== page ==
With reference to the Chandrasekhar limit postulated by Nobel laureate S. Chandrasekhar, consider the following statements:
1. The Chandrasekhar limit means that a star would not form a stable white dwarf at the end of its life if its mass was smaller than 1.44 times the solar mass
2. Below the Chandrasekhar limit, the white dwarf will explode as what is called a “Type 1a supernova”
Which among the above statements is / are correct?

Answer: [D] Neither 1 nor 2 is correct

In 1931, the astrophysicist Subrahmanyan Chandrasekhar theorised that a star would not form a stable white dwarf at the end of its life if its mass was greater than 1.44 times the solar mass (1.44 Ms). This is known as the Chandrasekhar limit, above which the white dwarf will explode as what is called a “Type 1a supernova”. This work fetched Chandrasekhar the Nobel Prize in 1983. In a recent work published in the latest issue of Physical Review Letters, Banibrata Mukhopadhyay and Upasana Basu, astrophysicists at the Indian Institute of Science (IISc), Bangalore, have shown that white dwarfs with very high magnetic fields (greater than about 2 x 1013 gauss, or 20 trillion gauss) in their cores can breach this limit and grow into much bigger and brighter white dwarfs. Significantly, the Nobel laureate had not included the effect of magnetic field in arriving at his result. The new finding leads the authors to postulate the existence of a “Super-Chandrasekhar limit” of 2.58 Ms for such highly magnetised white dwarfs beyond which these too will explode.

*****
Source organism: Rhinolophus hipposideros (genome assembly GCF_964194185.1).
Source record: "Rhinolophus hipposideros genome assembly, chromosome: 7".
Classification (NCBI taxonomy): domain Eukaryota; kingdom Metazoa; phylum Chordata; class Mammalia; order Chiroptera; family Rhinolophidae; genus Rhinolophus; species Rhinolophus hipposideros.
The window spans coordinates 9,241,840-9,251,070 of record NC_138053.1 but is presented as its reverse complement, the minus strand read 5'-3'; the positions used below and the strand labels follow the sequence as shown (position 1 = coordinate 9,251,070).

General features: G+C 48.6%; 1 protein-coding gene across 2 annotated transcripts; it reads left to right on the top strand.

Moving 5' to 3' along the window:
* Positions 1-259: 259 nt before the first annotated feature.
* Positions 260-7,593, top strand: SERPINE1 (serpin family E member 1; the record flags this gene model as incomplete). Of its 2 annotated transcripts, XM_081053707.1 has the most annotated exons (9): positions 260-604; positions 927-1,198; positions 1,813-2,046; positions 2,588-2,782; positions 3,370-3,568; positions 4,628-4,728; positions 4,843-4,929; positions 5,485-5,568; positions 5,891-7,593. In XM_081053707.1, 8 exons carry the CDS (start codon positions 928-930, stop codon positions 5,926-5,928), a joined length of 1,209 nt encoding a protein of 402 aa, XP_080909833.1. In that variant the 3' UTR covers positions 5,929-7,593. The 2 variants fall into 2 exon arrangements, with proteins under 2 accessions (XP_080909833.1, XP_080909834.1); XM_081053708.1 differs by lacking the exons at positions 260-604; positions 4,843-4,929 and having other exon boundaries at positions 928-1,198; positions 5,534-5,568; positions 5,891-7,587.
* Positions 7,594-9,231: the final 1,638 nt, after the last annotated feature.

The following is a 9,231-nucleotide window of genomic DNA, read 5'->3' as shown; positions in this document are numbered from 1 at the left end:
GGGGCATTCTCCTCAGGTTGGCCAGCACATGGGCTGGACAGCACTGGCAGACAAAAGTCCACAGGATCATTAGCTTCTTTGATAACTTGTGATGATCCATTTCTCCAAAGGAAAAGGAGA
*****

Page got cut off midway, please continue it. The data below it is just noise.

This question is a part of GKToday's Integrated IAS General Studies Module